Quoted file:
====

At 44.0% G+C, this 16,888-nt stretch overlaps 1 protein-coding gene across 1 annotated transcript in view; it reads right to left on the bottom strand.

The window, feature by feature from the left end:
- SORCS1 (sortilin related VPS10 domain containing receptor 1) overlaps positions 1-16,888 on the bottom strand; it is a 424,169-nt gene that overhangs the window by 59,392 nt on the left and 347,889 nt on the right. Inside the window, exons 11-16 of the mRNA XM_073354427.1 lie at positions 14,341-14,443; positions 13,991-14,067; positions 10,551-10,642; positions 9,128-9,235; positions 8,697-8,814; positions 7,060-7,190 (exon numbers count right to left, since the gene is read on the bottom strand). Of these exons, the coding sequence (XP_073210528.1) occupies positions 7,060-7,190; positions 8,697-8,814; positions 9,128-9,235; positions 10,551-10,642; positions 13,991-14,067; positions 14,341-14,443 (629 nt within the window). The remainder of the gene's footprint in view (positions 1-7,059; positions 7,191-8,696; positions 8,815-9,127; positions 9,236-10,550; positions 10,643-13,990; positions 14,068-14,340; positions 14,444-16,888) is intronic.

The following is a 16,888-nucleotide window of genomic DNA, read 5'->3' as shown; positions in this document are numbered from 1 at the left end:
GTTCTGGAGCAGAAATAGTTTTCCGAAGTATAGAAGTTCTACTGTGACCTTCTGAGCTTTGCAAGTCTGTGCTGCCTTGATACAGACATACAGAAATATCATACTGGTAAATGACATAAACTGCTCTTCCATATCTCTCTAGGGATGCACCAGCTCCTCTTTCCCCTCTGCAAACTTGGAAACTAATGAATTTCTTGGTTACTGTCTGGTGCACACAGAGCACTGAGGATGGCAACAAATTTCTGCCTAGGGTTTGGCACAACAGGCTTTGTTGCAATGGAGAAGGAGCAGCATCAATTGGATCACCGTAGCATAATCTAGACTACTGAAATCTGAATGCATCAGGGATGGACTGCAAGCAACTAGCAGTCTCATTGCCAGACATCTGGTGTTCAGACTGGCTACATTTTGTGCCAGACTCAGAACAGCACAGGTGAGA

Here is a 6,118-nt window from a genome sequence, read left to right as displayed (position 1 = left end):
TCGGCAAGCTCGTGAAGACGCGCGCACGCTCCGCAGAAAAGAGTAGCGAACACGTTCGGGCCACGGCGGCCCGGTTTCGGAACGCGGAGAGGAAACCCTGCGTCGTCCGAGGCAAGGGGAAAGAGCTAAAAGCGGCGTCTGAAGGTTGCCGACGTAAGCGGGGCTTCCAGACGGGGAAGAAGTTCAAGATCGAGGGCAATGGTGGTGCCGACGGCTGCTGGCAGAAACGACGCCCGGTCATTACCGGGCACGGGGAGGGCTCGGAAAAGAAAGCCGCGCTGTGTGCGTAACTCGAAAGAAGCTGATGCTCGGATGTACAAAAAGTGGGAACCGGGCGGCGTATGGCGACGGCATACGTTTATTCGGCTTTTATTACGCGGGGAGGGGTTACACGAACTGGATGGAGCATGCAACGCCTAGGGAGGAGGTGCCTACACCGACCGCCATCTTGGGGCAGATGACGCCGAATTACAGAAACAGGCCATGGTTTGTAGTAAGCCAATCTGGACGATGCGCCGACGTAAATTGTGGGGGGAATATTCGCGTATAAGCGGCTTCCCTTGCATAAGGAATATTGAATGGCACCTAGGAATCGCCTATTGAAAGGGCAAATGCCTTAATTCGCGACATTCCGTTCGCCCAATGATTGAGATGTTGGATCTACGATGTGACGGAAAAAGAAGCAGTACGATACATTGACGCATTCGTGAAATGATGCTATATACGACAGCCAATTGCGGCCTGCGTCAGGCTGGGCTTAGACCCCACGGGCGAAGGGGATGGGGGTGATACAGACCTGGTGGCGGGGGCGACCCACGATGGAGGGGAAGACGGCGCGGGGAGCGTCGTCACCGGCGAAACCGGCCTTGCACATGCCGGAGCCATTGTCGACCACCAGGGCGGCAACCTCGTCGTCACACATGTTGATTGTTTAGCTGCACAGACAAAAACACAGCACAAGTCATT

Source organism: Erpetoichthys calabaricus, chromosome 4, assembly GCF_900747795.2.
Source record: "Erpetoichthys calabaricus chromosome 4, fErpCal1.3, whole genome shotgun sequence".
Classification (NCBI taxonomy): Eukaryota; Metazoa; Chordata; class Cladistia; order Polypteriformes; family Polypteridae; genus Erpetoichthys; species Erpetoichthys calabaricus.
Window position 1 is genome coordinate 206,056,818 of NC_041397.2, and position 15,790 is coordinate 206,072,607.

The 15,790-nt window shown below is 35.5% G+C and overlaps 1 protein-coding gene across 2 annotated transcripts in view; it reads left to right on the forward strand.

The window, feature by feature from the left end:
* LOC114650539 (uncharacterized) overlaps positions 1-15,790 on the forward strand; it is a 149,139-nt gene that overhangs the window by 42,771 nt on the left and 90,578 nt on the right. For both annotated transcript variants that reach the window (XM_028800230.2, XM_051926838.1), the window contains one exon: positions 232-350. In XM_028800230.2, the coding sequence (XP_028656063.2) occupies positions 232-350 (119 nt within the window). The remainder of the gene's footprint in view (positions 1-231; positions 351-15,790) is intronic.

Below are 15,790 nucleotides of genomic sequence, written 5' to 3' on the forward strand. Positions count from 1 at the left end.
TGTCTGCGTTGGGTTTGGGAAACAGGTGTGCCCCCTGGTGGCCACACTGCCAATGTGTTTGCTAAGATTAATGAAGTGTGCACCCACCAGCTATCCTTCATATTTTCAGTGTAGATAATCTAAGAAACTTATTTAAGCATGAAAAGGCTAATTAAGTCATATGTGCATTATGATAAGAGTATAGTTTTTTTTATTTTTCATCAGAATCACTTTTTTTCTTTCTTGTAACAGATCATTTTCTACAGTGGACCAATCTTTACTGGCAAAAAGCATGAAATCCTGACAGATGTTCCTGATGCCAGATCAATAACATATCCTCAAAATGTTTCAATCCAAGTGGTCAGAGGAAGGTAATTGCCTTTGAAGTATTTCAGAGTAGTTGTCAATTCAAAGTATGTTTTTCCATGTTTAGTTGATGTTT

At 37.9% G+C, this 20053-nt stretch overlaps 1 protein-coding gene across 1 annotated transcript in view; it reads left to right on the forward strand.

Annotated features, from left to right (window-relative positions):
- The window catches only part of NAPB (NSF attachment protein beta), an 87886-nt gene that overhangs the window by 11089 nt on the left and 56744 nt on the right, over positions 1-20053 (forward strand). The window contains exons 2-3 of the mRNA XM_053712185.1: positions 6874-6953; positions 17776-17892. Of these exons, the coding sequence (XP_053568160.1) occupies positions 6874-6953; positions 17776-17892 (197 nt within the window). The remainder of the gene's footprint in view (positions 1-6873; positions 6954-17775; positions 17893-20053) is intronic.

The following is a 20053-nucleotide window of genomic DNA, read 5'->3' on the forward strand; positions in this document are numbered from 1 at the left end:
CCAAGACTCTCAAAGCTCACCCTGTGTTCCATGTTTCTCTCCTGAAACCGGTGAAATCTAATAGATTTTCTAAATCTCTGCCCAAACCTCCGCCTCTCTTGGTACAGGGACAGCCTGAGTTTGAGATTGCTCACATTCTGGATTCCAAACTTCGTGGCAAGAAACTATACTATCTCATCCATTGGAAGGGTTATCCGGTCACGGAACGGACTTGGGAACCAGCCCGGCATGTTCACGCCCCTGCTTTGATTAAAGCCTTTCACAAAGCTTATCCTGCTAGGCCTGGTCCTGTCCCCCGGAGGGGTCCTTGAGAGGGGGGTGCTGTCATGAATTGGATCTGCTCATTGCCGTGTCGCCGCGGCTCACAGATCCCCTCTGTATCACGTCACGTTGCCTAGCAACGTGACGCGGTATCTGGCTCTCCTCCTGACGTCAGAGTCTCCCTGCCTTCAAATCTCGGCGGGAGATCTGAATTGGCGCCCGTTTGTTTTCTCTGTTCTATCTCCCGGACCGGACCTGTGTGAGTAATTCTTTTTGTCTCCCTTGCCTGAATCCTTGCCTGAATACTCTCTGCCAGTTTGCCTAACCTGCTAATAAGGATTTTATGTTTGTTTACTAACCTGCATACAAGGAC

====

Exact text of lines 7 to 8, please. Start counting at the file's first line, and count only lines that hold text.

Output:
TCGGCAAGCTCGTGAAGACGCGCGCACGCTCCGCAGAAAAGAGTAGCGAACACGTTCGGGCCACGGCGGCCCGGTTTCGGAACGCGGAGAGGAAACCCTGCGTCGTCCGAGGCAAGGGGAAAGAGCTAAAAGCGGCGTCTGAAGGTTGCCGACGTAAGCGGGGCTTCCAGACGGGGAAGAAGTTCAAGATCGAGGGCAATGGTGGTGCCGACGGCTGCTGGCAGAAACGACGCCCGGTCATTACCGGGCACGGGGAGGGCTCGGAAAAGAAAGCCGCGCTGTGTGCGTAACTCGAAAGAAGCTGATGCTCGGATGTACAAAAAGTGGGAACCGGGCGGCGTATGGCGACGGCATACGTTTATTCGGCTTTTATTACGCGGGGAGGGGTTACACGAACTGGATGGAGCATGCAACGCCTAGGGAGGAGGTGCCTACACCGACCGCCATCTTGGGGCAGATGACGCCGAATTACAGAAACAGGCCATGGTTTGTAGTAAGCCAATCTGGACGATGCGCCGACGTAAATTGTGGGGGGAATATTCGCGTATAAGCGGCTTCCCTTGCATAAGGAATATTGAATGGCACCTAGGAATCGCCTATTGAAAGGGCAAATGCCTTAATTCGCGACATTCCGTTCGCCCAATGATTGAGATGTTGGATCTACGATGTGACGGAAAAAGAAGCAGTACGATACATTGACGCATTCGTGAAATGATGCTATATACGACAGCCAATTGCGGCCTGCGTCAGGCTGGGCTTAGACCCCACGGGCGAAGGGGATGGGGGTGATACAGACCTGGTGGCGGGGGCGACCCACGATGGAGGGGAAGACGGCGCGGGGAGCGTCGTCACCGGCGAAACCGGCCTTGCACATGCCGGAGCCATTGTCGACCACCAGGGCGGCAACCTCGTCGTCACACATGTTGATTGTTTAGCTGCACAGACAAAAACACAGCACAAGTCATT

Source organism: Erpetoichthys calabaricus, chromosome 4, assembly GCF_900747795.2.